MUMBAI - India will spend $2 billion in the next 18 months to indigenously develop its new generation stealth fighter, said an Indian defense official.
"The government will approve $2 billion for the development of the new generation stealth fighter called the Advanced Medium Combat Aircraft (AMCA) in the next eighteen months, including developing two technology demonstrators and seven prototypes," local newspaper Business Standard quoted Subramanyam, Director of the Aeronautical Development Agency (ADA) in the Ministry of Defense as saying on Sunday.
"We have received the government-sanctioned fund of more than $20 million," he added.
The AMCA would be designed by the standard of the world's present fifth generation fighters, so as to shorten the gap of the advanced fighters between India and major aeronautical countries, he said.
According to Subramanyam, the AMCA would be a twin-engine aircraft as the existing MiG-29 fighter with its total weight at about 20 tons. It will have a small radar cross-section, and all weapons will be placed in the internal bays to ensure the stealth effects.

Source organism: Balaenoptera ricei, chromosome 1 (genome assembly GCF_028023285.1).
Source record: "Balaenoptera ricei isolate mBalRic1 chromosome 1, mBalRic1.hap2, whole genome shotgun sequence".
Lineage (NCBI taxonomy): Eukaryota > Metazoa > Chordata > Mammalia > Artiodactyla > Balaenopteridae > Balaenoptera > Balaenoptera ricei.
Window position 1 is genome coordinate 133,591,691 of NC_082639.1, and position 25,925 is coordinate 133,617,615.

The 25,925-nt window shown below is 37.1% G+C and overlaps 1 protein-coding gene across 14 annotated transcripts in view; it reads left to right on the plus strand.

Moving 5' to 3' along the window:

As designed, the fighter would be able to carry out multi- purpose tasks, including executing air-to-air combats with missiles and neutralizing the vital ground targets with the precision-guided weapons, he noted.
The ADA would finish the definition of the AMCA's technical and operational requirements and lay out the broad concepts for its development within about one and half a year, he said, adding that a maiden flight test is expected to be made by 2017.
India is also reportedly to spend $6 billion to develop a type of the fifth generation fighters in partnership with Russia.
The United States is one of the world's major aeronautical countries with its most sophisticated stealth fighter F-22 entering service in the Air Force in December 2005. Some other Asian countries are also developing the stealth fighters following the US, such as Japan and South Korea.